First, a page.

Timber comes in different forms, and there are various kinds of hardwood that have been used by builders and furniture-makers for centuries. But there is one kind of hardwood that has always been preferred, and oak is a standout for a range of reasons, namely its durability, strength, resistance to warping, attractive look, and more. But oak is also graded according to different attributes, and if you’re planning to use oak for your home or are thinking of restoring old oak furniture or beams, here’s what you should know about the grading of oak: type, product, and quality.
The importance of grading oak
Builders, architects, furniture designers, and joiners working with oak understand that the quality of the timber is important. This is why timber suppliers will make sure to grade the timber and even provide buyers with ratings. European Standard grades will give buyers a clear and concise rate once you know the qualities to look for. And these qualities include the type, product, and quality, as mentioned above, which will give you a good understanding of the timber’s strength and its aesthetic property as well.
The three grading factors
Construction experts use two kinds of European oak: Quercus Robur and Quercus Petraea. Since the genus of the oak is Quercus, designated with the letter Q.
The product is separated into 4 main categories: boules, selected boards, square-edged, and beams. A boule is a board that has been cut lengthwise, and it includes the sub-bark and bark. Boules are supposed to be cut from only a single tree. They can have different thicknesses but should have a measurement of a minimum of 2 metres. Selected boards, meanwhile, are identical in appearance to boules, but they don’t have to come from only one tree. Square-edged is the designation assigned to boards or strips that are kiln-dried and with edges sawn and cut to size, and they don’t have the oak bark. Beams are thicker than the other products mentioned, and they are cut to any required length. The quality of beams is judged based on the feature distribution along their entire length, and if you’re lucky enough to have older oak beams in your property, you can assess their quality for beam restoration to see if they are worth restoring. Fortunately, most older oak beams are made with high-quality oak, which makes them perfect for restoration.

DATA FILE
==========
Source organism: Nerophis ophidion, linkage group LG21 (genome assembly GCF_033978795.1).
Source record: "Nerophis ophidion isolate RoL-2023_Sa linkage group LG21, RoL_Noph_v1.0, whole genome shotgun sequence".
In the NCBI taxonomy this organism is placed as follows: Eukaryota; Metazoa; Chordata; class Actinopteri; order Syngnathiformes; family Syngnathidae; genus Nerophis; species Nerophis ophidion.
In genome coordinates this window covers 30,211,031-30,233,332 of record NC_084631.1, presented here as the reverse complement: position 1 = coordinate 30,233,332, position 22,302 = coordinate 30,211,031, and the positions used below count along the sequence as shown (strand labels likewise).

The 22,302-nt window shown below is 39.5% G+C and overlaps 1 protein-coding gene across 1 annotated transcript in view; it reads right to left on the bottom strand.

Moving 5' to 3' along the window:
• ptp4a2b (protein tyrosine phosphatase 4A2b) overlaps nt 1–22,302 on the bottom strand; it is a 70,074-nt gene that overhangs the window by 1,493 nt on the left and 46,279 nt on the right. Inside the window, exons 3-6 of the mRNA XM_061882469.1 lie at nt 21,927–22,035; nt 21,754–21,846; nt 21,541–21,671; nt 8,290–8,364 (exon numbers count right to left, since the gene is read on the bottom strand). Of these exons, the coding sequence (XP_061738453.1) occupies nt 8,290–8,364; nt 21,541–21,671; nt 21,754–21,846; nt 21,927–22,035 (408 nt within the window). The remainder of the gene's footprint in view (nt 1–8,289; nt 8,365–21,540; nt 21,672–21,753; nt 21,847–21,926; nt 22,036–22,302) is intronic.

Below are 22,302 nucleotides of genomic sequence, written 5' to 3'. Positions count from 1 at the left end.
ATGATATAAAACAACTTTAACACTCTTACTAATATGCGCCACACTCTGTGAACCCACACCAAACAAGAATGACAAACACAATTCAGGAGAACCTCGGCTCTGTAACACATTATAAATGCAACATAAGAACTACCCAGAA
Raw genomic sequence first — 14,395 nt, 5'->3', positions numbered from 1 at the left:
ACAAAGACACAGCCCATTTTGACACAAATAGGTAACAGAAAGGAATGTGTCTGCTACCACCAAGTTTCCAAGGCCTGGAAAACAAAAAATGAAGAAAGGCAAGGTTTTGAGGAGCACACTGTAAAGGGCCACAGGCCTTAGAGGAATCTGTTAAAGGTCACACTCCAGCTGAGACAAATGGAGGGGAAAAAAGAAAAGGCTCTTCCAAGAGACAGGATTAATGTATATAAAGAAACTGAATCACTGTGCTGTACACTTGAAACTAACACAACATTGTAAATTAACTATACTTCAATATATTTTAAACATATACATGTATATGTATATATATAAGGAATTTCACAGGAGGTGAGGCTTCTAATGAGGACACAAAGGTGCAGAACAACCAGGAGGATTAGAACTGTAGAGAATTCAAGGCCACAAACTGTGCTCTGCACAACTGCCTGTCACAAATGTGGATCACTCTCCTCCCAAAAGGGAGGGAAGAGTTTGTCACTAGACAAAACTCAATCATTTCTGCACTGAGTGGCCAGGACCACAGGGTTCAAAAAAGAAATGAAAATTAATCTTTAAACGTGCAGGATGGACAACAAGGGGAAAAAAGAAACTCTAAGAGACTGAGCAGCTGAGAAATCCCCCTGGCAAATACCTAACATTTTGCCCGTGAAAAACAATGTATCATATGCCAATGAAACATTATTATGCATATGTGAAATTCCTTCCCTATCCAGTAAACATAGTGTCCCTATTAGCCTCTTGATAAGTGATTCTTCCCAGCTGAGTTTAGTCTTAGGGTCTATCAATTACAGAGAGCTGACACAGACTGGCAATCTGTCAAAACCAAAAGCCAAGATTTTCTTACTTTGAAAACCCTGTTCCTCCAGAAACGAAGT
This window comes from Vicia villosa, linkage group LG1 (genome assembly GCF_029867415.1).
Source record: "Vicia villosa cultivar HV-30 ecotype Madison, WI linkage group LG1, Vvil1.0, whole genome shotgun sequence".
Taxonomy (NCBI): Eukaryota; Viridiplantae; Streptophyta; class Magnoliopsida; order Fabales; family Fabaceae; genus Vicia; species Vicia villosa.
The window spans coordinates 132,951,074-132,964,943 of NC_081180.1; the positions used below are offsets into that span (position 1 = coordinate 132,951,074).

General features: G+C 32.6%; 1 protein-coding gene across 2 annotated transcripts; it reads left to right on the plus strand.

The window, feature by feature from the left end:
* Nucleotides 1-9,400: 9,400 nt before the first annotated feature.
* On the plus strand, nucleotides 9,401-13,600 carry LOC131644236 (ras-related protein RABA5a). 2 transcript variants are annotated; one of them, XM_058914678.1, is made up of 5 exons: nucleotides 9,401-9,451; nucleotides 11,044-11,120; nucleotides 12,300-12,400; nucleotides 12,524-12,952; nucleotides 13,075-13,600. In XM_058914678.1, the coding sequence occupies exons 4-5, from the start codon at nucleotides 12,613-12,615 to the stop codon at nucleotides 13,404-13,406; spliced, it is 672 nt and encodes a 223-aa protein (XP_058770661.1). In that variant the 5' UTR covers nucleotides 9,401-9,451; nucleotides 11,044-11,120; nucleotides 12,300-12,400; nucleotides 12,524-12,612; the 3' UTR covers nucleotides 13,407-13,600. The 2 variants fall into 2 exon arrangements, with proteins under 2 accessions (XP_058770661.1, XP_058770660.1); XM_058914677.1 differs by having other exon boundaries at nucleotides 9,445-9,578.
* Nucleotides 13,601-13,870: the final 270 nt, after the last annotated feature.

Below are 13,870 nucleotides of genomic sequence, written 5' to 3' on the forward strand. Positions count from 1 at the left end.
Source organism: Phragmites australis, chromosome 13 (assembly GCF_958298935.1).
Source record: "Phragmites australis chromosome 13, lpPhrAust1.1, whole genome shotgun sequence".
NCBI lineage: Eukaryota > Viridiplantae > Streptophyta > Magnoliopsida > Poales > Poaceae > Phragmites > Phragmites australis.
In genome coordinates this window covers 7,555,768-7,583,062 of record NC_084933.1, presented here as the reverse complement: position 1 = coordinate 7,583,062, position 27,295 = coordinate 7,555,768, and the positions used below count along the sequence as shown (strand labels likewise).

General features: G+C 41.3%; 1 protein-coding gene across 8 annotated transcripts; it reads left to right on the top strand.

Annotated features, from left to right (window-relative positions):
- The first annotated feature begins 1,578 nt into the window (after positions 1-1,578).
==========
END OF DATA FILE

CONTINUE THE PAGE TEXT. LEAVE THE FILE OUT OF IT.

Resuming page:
3. Quality grade
The quality grade is divided into prime, first and second, joinery, and character. A grade of ‘A’ or prime stands for the best in quality, and grades 1 to 3 refer to a lower quality level. The timber’s quality is judged based on the features, and these features are flaws or imperfections on the wood’s surface or appearance. These ‘flaws’ can be preferred due to their character and novel look and appeal, too.
With prime oak, there will hardly be any knots, and it’s the best option for cladding, joinery, or furniture. First and second or FAS is equal to grade 1 and has vast similarities with prime or A grade. It’s more budget-friendly compared to prime. Joinery or grade 2 has more sap and knots and is used more often for structural features. Character or grade 3 is comprised of more variations in colour, knots, and splits, but these sometimes make it more in-demand, especially for rustic designs.